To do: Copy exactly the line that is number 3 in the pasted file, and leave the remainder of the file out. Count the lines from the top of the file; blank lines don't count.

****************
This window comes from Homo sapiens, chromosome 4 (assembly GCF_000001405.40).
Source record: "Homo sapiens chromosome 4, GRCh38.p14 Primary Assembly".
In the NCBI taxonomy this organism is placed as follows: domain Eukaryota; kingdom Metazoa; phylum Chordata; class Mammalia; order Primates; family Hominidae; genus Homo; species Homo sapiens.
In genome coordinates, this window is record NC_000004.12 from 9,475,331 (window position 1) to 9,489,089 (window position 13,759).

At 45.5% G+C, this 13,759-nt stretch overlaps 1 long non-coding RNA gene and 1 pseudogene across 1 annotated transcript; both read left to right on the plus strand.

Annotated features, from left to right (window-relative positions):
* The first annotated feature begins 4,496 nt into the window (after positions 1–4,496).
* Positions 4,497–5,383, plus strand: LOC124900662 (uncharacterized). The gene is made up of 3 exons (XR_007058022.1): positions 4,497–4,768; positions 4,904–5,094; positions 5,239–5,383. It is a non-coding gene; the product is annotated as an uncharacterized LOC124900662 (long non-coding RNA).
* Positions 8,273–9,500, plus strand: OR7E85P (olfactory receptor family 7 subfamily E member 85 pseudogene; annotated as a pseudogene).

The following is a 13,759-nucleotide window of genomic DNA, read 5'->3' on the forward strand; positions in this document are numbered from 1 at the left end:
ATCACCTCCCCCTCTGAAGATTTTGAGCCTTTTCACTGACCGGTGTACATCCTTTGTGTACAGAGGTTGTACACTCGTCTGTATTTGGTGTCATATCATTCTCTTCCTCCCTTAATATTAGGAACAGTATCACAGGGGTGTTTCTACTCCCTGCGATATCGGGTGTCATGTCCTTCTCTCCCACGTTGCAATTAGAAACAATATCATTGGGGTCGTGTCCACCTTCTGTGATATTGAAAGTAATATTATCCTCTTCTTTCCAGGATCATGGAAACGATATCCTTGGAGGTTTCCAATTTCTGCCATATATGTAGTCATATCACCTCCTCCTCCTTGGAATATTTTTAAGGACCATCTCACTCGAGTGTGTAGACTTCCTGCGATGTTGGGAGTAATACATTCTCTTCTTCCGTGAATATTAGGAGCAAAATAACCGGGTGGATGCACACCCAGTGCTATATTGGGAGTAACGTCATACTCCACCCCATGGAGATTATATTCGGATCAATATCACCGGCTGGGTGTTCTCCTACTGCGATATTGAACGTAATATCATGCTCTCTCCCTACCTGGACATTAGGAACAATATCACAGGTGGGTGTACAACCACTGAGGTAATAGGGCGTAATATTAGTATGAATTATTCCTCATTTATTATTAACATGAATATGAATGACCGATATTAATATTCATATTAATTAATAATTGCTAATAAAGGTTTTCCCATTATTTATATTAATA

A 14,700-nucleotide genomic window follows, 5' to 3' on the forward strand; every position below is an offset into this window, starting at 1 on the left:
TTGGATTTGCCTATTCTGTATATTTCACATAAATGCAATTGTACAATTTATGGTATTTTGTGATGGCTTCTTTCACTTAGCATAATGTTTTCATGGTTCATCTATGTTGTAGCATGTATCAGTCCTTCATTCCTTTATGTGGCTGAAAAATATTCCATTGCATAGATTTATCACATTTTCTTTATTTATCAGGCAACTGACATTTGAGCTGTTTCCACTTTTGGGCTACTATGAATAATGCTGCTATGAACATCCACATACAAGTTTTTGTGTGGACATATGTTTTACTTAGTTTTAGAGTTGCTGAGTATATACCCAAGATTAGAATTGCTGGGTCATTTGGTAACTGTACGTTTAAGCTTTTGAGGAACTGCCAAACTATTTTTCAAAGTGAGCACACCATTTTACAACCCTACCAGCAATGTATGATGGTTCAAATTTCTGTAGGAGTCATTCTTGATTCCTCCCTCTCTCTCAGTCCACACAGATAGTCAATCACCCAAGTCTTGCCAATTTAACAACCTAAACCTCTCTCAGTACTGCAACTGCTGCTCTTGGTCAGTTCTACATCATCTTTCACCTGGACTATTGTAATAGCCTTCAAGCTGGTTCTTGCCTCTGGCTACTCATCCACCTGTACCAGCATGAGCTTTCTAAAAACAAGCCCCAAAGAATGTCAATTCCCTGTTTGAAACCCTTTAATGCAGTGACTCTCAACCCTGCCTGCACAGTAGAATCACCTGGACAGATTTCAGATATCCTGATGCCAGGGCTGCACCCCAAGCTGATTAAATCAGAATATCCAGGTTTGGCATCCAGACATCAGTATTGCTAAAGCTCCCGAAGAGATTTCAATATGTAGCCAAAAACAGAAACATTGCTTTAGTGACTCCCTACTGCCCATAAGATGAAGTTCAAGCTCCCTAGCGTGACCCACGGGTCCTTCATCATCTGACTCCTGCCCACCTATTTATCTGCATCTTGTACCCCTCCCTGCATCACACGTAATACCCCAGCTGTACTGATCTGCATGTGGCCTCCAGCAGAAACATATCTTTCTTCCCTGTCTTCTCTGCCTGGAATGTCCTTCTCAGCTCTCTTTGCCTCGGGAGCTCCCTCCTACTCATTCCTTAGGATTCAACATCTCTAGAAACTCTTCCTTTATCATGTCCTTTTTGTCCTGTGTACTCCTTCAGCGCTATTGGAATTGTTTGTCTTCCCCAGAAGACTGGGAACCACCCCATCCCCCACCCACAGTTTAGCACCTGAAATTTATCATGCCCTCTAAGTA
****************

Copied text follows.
In the NCBI taxonomy this organism is placed as follows: domain Eukaryota; kingdom Metazoa; phylum Chordata; class Mammalia; order Primates; family Hominidae; genus Homo; species Homo sapiens.